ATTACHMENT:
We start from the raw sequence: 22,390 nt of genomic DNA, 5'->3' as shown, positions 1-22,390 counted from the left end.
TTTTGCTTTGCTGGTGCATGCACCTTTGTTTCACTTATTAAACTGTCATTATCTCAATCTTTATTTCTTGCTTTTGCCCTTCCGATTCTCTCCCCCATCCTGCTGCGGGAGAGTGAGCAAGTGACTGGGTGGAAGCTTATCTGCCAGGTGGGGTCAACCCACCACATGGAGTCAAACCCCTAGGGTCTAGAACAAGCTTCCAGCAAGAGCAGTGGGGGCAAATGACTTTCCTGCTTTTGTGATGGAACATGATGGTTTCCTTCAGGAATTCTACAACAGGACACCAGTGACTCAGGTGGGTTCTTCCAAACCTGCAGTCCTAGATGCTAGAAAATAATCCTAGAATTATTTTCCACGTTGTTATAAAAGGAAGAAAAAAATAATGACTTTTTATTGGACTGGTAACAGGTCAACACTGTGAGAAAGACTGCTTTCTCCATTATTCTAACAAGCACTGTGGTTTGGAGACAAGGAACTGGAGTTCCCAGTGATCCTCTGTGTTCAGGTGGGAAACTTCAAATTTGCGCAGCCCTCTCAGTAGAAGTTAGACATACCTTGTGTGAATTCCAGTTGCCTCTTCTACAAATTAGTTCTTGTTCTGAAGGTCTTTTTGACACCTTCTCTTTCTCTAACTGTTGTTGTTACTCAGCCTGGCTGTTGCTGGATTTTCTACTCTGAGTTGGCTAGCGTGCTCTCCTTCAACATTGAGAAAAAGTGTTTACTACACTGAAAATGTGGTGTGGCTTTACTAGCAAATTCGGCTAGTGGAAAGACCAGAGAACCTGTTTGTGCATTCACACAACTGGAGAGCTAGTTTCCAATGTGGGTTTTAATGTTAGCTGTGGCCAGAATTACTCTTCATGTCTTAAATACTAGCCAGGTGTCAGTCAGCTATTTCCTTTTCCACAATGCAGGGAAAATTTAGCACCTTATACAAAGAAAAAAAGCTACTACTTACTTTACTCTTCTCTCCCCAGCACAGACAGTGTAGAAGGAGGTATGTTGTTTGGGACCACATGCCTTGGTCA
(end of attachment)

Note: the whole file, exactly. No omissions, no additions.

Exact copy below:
We start from the raw sequence: 22,390 nt of genomic DNA, 5'->3' as shown, positions 1-22,390 counted from the left end.
TTTTGCTTTGCTGGTGCATGCACCTTTGTTTCACTTATTAAACTGTCATTATCTCAATCTTTATTTCTTGCTTTTGCCCTTCCGATTCTCTCCCCCATCCTGCTGCGGGAGAGTGAGCAAGTGACTGGGTGGAAGCTTATCTGCCAGGTGGGGTCAACCCACCACATGGAGTCAAACCCCTAGGGTCTAGAACAAGCTTCCAGCAAGAGCAGTGGGGGCAAATGACTTTCCTGCTTTTGTGATGGAACATGATGGTTTCCTTCAGGAATTCTACAACAGGACACCAGTGACTCAGGTGGGTTCTTCCAAACCTGCAGTCCTAGATGCTAGAAAATAATCCTAGAATTATTTTCCACGTTGTTATAAAAGGAAGAAAAAAATAATGACTTTTTATTGGACTGGTAACAGGTCAACACTGTGAGAAAGACTGCTTTCTCCATTATTCTAACAAGCACTGTGGTTTGGAGACAAGGAACTGGAGTTCCCAGTGATCCTCTGTGTTCAGGTGGGAAACTTCAAATTTGCGCAGCCCTCTCAGTAGAAGTTAGACATACCTTGTGTGAATTCCAGTTGCCTCTTCTACAAATTAGTTCTTGTTCTGAAGGTCTTTTTGACACCTTCTCTTTCTCTAACTGTTGTTGTTACTCAGCCTGGCTGTTGCTGGATTTTCTACTCTGAGTTGGCTAGCGTGCTCTCCTTCAACATTGAGAAAAAGTGTTTACTACACTGAAAATGTGGTGTGGCTTTACTAGCAAATTCGGCTAGTGGAAAGACCAGAGAACCTGTTTGTGCATTCACACAACTGGAGAGCTAGTTTCCAATGTGGGTTTTAATGTTAGCTGTGGCCAGAATTACTCTTCATGTCTTAAATACTAGCCAGGTGTCAGTCAGCTATTTCCTTTTCCACAATGCAGGGAAAATTTAGCACCTTATACAAAGAAAAAAAGCTACTACTTACTTTACTCTTCTCTCCCCAGCACAGACAGTGTAGAAGGAGGTATGTTGTTTGGGACCACATGCCTTGGTCA